Flag Day is celebrated June 14 and commemorates the adoption of the American Flag by resolution of the Second Continental Congress in 1777. Flag Day was founded by a school teacher named Bernard J. Cigrand, who began observing the day with his class at Stony Hill School in Waubeka, Wisconsin. President Woodrow Wilson issued a proclamation establishing June 14th as Flag Day on May 30, 1916.
Some interesting facts about our flag:
-The American flag, as we know it today, consists of 13 horizontal red and white stripes, each representing the 13 original colonies of the United States, and a blue rectangle in the canton with 50 white, five-pointed stars representing the 50 states of the Union.
-The 1777 resolution did not set the size or proportions of the flag, or even what shape the constellation of stars should be. As a result, flags of the era showed the constellation of stars in different arrangements, and flags were made with differing proportions. It was not until 1912 that the flag’s design was standardized.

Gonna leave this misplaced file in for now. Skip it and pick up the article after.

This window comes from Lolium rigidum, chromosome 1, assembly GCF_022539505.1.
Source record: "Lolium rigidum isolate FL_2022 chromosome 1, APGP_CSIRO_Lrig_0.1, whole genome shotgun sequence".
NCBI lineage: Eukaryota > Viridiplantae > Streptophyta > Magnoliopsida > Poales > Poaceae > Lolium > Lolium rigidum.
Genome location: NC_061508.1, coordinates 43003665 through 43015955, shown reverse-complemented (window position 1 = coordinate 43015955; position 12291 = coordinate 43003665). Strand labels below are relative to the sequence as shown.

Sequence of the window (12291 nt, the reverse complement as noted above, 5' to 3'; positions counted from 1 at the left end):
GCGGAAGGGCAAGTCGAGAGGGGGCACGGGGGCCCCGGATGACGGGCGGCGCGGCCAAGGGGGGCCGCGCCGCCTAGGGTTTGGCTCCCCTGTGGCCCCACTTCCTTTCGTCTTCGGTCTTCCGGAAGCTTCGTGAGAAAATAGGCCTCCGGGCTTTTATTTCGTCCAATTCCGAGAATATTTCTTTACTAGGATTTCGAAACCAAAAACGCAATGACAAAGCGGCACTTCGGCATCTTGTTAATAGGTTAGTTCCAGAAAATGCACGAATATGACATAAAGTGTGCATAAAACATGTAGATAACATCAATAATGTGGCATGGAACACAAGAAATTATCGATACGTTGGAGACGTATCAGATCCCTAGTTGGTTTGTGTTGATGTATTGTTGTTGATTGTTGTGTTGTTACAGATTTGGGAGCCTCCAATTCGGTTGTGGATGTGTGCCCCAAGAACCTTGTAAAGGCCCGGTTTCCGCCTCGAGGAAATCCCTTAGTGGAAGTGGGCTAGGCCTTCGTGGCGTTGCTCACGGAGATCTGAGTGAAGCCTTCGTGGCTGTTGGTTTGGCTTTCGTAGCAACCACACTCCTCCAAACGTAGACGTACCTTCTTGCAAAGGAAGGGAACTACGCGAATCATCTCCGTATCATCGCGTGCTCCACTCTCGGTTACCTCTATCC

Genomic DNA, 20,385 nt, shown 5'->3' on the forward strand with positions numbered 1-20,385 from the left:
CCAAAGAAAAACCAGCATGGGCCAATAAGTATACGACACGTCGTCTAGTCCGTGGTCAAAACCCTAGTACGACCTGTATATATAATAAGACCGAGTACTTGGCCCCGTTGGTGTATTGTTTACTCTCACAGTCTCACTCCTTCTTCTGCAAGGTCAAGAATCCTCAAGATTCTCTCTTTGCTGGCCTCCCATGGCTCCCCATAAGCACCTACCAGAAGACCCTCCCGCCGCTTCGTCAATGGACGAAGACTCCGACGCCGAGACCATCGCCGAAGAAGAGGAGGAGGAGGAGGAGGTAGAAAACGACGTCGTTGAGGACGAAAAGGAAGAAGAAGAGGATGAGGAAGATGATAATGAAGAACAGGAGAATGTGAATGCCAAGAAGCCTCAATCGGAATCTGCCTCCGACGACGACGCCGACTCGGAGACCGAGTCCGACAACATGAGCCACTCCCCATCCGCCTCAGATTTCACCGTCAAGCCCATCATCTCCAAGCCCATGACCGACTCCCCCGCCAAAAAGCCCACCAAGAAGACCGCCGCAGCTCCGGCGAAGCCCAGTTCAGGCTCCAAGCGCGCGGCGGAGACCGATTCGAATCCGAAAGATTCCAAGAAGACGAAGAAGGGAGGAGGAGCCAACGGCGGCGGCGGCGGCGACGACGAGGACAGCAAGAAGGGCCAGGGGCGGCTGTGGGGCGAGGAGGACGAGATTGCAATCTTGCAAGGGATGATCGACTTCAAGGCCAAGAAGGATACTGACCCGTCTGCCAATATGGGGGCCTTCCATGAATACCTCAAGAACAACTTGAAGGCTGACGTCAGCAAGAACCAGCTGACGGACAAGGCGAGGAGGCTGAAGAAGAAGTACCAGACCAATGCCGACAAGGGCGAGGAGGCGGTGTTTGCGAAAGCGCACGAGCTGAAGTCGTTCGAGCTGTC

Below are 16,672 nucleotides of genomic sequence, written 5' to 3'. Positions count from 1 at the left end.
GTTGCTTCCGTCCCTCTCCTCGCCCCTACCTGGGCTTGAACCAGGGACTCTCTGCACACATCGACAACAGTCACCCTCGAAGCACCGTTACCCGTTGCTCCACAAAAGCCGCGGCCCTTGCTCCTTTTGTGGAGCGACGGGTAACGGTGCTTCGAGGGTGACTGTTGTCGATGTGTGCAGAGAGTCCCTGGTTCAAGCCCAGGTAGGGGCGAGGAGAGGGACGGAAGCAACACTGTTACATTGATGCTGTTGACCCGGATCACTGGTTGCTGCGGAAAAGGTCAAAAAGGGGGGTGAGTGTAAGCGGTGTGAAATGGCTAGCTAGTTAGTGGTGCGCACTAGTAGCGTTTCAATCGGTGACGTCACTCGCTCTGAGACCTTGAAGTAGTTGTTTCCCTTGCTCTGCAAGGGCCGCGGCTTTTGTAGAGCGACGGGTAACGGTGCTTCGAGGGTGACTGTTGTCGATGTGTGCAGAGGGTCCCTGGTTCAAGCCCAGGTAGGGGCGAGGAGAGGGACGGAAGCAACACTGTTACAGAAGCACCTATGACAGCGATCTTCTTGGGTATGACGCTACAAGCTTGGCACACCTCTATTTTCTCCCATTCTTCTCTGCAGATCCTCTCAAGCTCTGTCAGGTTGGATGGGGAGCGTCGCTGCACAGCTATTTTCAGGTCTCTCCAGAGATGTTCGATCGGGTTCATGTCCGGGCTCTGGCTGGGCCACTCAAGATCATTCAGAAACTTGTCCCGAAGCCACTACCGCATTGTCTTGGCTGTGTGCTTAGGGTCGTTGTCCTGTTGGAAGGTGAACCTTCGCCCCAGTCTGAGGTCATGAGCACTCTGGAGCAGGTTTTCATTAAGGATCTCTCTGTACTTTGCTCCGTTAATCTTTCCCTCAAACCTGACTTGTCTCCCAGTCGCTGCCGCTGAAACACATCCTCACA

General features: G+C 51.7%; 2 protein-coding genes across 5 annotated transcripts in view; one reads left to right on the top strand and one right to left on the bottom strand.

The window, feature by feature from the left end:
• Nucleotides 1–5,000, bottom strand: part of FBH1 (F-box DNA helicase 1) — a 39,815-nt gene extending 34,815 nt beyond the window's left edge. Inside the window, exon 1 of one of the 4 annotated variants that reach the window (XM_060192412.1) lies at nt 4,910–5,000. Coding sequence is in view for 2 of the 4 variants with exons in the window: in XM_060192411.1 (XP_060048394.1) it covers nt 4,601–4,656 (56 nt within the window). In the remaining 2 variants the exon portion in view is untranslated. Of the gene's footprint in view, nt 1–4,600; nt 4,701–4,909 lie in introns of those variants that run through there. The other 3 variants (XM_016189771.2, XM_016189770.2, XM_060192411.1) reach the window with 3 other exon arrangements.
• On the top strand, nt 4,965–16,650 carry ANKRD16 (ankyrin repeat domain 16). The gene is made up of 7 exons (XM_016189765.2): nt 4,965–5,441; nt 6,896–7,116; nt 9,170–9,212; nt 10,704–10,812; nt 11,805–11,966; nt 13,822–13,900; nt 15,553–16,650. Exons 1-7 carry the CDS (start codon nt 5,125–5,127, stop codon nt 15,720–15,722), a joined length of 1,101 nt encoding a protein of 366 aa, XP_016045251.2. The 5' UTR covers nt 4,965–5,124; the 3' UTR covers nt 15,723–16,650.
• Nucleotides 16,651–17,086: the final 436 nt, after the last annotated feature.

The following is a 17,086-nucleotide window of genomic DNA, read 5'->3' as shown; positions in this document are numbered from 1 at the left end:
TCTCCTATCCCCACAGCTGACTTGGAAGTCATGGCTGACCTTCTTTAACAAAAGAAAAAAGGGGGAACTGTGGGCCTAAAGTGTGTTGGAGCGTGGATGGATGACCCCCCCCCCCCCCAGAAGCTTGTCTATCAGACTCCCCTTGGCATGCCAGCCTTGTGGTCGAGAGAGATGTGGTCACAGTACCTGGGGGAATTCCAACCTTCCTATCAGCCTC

-A new star is added with the inclusion of every new state to the Union. The number of stars increased to 15 in 1795, 20 by 1818, and the trend continued. The 50th star was added with the inclusion of the state of Hawaii to the Union in 1959.
-The flag got its nickname, “Old Glory,” from William Driver, a Massachusetts-born resident of Nashville, Tennessee who hid his homemade flag from Confederate troops, unfurling it again when the city came under the control of federal troops.